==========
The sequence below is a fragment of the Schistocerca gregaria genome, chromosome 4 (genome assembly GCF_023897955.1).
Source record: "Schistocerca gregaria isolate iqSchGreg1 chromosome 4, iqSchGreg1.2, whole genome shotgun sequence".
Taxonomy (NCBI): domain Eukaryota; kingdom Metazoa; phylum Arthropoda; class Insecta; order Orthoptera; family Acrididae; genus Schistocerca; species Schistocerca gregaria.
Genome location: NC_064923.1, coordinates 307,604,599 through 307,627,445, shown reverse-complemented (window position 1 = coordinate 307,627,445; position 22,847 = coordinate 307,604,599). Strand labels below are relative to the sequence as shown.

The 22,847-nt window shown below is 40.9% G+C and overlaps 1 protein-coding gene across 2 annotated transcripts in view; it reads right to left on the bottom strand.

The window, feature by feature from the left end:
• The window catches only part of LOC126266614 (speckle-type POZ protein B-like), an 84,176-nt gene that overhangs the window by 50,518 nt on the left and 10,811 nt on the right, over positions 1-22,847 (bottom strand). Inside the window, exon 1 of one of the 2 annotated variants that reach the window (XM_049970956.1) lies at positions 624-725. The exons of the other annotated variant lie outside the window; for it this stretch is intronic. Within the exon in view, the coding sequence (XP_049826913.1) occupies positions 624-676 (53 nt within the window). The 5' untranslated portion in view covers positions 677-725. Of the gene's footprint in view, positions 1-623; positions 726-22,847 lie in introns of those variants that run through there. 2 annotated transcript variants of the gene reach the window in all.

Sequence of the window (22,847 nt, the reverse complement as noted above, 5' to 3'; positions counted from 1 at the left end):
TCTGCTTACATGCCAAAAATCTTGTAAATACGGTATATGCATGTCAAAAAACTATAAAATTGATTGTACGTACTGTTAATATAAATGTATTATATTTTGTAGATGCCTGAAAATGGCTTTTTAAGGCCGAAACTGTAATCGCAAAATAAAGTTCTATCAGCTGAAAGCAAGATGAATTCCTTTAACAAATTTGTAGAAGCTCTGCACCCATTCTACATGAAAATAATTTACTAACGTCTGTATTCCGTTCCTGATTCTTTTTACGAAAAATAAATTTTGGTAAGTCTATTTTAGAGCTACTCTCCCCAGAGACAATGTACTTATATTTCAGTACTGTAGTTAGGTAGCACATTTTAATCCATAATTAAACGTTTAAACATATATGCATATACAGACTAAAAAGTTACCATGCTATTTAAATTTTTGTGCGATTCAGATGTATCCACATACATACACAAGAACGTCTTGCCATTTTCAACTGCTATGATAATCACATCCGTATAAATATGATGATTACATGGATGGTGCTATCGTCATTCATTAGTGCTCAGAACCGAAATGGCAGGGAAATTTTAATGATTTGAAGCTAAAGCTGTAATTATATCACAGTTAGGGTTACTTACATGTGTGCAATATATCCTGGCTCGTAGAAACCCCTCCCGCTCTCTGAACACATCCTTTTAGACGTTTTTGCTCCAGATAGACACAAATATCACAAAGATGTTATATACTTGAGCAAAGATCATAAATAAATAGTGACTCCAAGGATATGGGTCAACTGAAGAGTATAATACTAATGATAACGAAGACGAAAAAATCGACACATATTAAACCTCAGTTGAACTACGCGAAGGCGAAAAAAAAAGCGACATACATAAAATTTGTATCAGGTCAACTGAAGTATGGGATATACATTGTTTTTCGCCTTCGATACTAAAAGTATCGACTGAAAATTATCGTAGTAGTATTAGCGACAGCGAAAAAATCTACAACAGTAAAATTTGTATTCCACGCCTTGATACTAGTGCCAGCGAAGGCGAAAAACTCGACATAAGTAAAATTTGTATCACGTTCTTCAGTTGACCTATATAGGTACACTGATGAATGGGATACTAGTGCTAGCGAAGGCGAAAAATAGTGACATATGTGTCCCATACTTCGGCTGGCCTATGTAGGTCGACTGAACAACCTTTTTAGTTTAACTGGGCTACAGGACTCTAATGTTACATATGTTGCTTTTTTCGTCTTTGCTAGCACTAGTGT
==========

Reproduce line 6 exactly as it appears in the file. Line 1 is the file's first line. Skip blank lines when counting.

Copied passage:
The window, feature by feature from the left end: